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Handbook of Thin-Layer Chromatography Third Edition,Revised and Expanded edited by Joseph Sherma & Bernard Fried

TLC stands for thin-layer chromatography, which is a chromatography technique for separating non-volatile substances. Thin-layer chromatography uses an inert substrate like glass, plastic, or aluminium foil that is coated with a thin layer of adsorbent material, commonly silica gel, aluminium oxide (alumina), or cellulose. The stationary phase refers to the adsorbent layer.

A solvent or solvent mixture (known as the mobile phase) is drawn up the plate via capillary action after the sample has been put to the plate. Separation is achieved because different analytes ascend the TLC plate at different rates. The stationary phase and the mobile phase have different properties. Non-polar mobile phases, such as heptane, are utilised with silica gel, which is a relatively polar material. Chemists can fine-tune the bulk characteristics of the mobile phase by using a mixture as the mobile phase.

The spots are displayed after the experiment. The sheets are often coated with a phosphor, and black spots form on the sheet where chemicals absorb the light impinging on a particular location. Spots can also be visualised by chemical processes; anisaldehyde, for example, creates colourful adducts with a variety of compounds, and sulfuric acid chars most organic molecules, leaving a black spot on the sheet.

To quantify the results, the retardation factor, also known as the retention factor, is calculated by dividing the distance travelled by the material under consideration by the total distance travelled by the mobile phase. The solvent absorption must be halted before the mobile phase reaches the end of the stationary phase for the result to be quantitative. In general, a material with a structure similar to the stationary phase would have a low Rf, whereas one with a structure similar to the mobile phase will have a high Rf. The characteristics of retardation factors vary based on the particular situation of the mobile and stationary phases. As a result, scientists frequently apply a sample of a known compound alongside the unknown compounds to the sheet.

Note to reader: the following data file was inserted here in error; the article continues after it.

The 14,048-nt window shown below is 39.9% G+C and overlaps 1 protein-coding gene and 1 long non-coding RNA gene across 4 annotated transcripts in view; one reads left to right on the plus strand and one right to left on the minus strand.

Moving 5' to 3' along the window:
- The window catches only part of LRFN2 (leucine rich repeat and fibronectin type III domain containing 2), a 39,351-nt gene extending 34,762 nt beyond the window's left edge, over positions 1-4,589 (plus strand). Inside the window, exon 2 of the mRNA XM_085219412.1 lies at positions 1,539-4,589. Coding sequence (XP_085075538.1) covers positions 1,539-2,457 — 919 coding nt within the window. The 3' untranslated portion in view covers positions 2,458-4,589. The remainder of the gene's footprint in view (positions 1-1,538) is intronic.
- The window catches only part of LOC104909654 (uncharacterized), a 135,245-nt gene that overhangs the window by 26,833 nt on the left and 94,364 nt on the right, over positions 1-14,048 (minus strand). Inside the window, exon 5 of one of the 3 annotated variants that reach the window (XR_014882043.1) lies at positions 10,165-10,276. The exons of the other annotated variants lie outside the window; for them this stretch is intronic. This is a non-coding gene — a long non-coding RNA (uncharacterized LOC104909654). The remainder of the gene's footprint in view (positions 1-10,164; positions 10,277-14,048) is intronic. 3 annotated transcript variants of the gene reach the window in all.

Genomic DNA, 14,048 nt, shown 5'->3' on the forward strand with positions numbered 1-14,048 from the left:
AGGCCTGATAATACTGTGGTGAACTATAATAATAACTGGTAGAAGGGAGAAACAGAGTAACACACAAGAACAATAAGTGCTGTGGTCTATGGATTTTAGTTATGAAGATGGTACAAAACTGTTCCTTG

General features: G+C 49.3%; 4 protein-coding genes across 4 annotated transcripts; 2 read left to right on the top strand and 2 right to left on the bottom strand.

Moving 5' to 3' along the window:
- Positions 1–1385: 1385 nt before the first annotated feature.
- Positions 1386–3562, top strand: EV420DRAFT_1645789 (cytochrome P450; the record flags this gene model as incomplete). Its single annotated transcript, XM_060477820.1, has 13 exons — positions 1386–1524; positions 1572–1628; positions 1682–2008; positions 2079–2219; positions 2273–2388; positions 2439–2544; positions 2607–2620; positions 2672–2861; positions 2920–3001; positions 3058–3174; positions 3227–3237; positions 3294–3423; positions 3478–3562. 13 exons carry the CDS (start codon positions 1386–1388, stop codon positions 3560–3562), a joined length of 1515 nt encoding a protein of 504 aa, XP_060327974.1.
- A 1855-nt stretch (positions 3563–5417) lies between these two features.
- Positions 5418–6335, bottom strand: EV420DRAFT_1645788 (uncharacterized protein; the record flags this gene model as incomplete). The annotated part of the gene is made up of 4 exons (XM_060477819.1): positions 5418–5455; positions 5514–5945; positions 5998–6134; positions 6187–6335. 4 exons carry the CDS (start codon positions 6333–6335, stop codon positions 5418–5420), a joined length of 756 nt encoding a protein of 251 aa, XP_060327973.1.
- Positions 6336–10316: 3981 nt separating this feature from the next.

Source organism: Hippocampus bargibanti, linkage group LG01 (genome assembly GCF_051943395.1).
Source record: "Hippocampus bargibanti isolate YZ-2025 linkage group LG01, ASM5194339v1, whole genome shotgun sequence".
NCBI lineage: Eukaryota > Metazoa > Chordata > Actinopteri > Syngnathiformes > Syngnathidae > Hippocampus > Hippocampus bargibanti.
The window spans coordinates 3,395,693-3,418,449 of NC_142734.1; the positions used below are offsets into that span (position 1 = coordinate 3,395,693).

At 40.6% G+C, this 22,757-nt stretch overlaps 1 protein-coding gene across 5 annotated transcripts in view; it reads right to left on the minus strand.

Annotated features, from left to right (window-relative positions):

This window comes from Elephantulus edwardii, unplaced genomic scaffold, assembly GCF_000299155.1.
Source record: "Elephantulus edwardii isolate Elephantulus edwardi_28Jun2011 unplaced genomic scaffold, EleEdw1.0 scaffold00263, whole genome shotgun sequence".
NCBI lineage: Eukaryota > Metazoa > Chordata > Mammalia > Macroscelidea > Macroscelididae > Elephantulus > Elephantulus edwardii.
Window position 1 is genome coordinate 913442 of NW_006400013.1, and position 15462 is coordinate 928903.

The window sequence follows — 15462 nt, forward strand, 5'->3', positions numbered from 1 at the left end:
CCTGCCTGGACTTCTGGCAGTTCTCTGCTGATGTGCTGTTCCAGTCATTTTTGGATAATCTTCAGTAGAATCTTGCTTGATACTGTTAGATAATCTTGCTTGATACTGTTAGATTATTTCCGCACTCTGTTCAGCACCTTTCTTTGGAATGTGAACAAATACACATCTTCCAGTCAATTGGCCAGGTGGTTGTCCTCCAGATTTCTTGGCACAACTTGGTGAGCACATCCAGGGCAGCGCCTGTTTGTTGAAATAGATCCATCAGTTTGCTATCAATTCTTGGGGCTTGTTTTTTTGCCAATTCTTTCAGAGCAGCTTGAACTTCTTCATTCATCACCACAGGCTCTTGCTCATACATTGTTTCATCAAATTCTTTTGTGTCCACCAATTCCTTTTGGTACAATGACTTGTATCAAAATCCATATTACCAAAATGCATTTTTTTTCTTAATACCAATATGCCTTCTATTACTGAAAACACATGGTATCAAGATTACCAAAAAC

Thin-layer chromatography can be used to track a reaction's progress, identify components in a given mixture, and determine a substance's purity. Assessing ceramides and fatty acids, detecting pesticides or insecticides in food and water, analysing the dye content of fibres in forensics, assaying the radiochemical purity of radiopharmaceuticals, or identifying medicinal plants and their constituents are all examples of these applications.

The original method can be improved in a variety of ways, including automating the various procedures, increasing the resolution gained using TLC, and allowing for more precise quantitative analysis. HPTLC, or "high-performance TLC," is the name given to this approach. HPTLC typically employs thinner stationary phase layers and smaller sample volumes, reducing resolution loss due to diffusion.

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